The former Air Corps mechanic told the assembly: “I have come across several personnel whose wives have had multiple miscarriages both in serving and in retired personnel. In one case, a retired member’s wife had eight miscarriages in succession. I am also aware of three personnel who shared in an office in Casement´s engineering wing whose wives all had a miscarriage in the same six-month timeframe.”

The latest toxic chemical exposure claims at Casement Airbase are in addition to six personal injury claims already being made against the Defence Forces by former air corps servicemen. In their claims the former servicemen claim they were exposed to high levels of the restricted substance dichloromethane for up to twelve years despite the Defence Forces being aware of the health risks.

The Defence Forces have also been threatened with prosecution by the Health and Safety Authority (HSA) who last year conducted an inspection of the working conditions at Casement Airbase. Among a series of faults at the airbase, inspectors found a failure to conduct risk assessments or provide personal protective equipment to personnel working with hazardous substances.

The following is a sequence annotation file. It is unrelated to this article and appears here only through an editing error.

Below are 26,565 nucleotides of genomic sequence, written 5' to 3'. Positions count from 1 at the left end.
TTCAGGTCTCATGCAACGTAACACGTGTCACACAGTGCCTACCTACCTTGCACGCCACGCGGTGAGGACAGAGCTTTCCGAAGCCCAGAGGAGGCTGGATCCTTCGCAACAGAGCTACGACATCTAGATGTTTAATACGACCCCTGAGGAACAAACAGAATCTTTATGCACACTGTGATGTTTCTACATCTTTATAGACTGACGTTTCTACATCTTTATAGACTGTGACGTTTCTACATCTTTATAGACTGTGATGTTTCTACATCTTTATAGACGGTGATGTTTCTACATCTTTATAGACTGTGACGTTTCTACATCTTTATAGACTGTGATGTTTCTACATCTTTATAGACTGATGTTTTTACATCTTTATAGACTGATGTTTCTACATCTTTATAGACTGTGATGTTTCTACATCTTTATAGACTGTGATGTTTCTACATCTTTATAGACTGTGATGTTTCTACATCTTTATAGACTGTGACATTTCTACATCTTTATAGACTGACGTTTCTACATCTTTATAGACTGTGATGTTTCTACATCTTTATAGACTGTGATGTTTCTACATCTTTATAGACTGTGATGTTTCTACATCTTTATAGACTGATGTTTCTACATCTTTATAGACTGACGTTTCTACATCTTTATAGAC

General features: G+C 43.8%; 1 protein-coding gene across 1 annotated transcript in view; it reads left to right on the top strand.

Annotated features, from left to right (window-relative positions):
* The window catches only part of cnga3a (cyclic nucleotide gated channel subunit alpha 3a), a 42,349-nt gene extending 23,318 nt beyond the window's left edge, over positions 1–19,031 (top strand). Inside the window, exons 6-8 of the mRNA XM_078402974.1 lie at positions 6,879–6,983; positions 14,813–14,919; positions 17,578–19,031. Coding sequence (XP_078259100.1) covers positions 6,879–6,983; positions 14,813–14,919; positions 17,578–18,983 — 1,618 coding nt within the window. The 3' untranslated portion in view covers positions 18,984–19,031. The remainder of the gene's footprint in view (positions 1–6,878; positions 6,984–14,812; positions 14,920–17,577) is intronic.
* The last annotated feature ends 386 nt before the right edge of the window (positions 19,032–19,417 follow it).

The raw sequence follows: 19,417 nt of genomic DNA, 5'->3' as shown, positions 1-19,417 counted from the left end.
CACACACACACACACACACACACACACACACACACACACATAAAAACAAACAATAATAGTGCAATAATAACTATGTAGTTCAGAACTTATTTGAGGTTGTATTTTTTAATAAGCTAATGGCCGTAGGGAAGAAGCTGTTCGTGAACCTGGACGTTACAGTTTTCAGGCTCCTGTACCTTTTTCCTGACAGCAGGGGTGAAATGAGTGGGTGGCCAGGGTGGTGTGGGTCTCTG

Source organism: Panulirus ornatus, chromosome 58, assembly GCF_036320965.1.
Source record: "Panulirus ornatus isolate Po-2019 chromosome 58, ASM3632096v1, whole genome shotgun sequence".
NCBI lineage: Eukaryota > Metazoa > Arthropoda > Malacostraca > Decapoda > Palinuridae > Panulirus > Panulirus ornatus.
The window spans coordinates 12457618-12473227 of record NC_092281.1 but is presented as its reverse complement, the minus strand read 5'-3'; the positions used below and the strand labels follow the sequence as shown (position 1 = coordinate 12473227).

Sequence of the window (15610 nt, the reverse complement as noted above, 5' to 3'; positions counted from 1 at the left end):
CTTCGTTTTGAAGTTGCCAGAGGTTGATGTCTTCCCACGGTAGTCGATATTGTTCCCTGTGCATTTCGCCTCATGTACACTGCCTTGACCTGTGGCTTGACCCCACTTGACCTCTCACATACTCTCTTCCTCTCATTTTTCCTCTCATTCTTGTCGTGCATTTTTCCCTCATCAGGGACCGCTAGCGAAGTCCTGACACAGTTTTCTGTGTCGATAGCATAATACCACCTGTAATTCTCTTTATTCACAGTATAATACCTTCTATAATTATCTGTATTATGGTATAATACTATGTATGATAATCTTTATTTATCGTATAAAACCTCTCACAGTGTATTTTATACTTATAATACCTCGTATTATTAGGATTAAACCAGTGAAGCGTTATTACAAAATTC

When asked to comment on the latest toxic chemical exposure claims at Casement Airbase, a spokesperson for the Department of Defence told the Journal an independent investigator was reviewing the claims and there would be no comment until the final report was received and studied. A spokesperson for the Defence Forces told the Journal: “Given these matters are subject to litigation, it would be inappropriate to comment further.”

Claim for an Accident in a Sewerage Plant Resolved at Court

A claim for an accident in a sewerage plant, that left an employee with an ongoing back issue, has been resolved at the High Court.

The plaintiff – a former employee of the decommissioned Templemore sewerage plant in County Tipperary – was working at the plant on 3rd February 2010, when he slipped on sewerage waste that had overflowed from the inlet channels onto the path.

As a result of his slip and fall accident, the plaintiff sustained a back injury and, for several weeks, experienced headaches. Due to the ongoing back issue, he was unable to return to his maintenance job that mostly consisted of cleaning the flume surrounds.